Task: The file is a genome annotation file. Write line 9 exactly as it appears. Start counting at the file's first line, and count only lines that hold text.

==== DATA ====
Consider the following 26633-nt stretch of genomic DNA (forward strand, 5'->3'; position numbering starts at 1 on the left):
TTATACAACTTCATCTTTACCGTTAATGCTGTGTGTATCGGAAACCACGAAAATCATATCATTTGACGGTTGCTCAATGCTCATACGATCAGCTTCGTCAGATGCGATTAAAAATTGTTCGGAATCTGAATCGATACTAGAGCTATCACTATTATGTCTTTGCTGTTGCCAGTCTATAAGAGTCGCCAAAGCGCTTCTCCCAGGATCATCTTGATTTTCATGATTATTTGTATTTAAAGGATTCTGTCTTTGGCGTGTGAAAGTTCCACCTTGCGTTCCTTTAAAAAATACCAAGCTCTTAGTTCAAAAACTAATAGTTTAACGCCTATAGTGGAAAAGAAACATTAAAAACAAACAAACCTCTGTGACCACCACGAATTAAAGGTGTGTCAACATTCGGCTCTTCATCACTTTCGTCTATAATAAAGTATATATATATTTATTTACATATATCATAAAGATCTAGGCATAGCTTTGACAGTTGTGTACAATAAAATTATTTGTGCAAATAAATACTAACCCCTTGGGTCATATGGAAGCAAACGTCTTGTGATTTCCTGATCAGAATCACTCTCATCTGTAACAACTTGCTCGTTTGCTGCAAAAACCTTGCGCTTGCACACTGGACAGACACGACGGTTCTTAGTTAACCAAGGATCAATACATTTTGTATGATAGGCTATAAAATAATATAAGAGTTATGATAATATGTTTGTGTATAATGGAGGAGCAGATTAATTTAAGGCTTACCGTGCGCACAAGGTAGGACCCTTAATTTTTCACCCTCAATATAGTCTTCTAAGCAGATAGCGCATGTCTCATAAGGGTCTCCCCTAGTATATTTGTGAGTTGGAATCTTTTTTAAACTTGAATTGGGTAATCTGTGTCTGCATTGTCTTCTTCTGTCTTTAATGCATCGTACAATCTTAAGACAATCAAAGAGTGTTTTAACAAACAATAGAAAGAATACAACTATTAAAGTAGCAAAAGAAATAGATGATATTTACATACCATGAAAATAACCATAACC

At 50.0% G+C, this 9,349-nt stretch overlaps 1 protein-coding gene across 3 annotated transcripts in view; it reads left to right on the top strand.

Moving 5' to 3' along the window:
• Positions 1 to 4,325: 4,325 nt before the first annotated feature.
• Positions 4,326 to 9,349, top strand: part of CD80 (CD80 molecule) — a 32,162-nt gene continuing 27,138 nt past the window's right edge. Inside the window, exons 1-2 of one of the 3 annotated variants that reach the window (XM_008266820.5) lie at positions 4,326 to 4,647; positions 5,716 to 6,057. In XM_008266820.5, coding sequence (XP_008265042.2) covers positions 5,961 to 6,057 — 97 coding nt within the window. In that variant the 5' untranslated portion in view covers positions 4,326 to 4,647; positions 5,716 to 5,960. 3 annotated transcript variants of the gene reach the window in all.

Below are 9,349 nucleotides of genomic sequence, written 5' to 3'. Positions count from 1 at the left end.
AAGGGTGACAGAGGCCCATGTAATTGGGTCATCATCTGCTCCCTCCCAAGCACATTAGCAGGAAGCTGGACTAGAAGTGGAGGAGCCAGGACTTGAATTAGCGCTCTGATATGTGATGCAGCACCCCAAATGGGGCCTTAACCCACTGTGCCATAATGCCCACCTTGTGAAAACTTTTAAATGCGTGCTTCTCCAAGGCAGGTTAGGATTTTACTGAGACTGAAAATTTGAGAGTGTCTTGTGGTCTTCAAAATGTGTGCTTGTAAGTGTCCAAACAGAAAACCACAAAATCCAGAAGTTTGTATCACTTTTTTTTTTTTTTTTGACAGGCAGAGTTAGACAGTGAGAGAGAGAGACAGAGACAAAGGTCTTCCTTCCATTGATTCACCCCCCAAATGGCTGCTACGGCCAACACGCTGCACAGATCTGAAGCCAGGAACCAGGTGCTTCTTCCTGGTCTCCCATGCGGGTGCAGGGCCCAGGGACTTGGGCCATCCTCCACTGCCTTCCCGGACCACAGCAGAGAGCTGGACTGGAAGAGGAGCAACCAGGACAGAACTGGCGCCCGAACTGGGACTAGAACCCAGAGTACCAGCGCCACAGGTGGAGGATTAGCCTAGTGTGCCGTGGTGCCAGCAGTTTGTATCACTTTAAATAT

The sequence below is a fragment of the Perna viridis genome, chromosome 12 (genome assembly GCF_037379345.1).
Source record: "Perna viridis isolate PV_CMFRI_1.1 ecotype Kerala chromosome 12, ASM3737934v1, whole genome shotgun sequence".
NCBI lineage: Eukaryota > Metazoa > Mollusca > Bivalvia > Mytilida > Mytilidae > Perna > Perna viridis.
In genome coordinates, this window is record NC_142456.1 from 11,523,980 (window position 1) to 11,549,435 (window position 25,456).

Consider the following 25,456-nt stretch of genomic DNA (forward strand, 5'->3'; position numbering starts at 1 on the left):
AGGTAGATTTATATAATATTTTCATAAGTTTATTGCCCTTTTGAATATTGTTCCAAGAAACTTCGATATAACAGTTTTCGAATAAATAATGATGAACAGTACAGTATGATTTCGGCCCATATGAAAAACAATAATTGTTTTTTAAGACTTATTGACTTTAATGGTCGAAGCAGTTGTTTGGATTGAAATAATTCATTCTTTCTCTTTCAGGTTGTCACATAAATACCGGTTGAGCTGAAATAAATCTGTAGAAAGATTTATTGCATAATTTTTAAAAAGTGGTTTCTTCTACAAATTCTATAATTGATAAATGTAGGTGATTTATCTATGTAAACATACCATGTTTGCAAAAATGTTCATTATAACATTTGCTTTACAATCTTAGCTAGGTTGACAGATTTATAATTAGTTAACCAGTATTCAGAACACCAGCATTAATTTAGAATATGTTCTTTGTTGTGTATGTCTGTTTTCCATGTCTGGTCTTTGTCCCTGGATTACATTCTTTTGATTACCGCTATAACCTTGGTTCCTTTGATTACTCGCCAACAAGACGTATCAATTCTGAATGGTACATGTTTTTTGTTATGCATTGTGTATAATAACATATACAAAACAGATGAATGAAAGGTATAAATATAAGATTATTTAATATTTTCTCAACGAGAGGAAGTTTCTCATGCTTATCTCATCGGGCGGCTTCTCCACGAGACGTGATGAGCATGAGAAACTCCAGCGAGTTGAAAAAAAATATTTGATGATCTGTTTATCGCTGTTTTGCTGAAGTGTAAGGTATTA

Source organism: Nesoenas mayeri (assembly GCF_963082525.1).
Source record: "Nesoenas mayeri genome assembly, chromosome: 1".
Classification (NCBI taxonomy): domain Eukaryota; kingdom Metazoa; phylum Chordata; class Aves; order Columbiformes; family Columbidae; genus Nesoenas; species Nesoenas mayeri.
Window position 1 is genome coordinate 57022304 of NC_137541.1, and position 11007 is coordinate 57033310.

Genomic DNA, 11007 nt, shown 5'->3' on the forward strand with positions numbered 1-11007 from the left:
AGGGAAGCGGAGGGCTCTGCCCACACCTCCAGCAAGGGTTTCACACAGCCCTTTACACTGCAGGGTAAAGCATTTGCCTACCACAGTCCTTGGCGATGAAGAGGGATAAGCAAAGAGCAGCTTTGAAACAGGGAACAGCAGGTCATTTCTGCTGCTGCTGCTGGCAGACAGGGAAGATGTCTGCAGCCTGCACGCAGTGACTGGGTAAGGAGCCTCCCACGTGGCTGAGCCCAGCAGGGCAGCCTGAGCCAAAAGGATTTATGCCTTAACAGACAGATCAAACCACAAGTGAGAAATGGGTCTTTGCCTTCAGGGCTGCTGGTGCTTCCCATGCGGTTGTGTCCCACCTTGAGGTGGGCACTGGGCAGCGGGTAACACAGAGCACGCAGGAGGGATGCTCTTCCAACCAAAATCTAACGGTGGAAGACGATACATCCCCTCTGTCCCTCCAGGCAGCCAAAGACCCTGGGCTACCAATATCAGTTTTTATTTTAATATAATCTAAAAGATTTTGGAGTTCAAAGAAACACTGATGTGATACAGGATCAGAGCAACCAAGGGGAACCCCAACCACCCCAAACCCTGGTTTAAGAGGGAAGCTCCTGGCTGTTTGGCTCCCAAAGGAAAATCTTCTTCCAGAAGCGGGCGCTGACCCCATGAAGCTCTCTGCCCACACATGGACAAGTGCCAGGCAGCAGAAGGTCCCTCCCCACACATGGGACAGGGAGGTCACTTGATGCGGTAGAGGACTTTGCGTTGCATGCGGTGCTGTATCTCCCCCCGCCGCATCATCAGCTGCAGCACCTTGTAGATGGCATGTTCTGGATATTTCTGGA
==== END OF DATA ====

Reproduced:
The sequence below is a fragment of the Perna viridis genome, chromosome 12 (genome assembly GCF_037379345.1).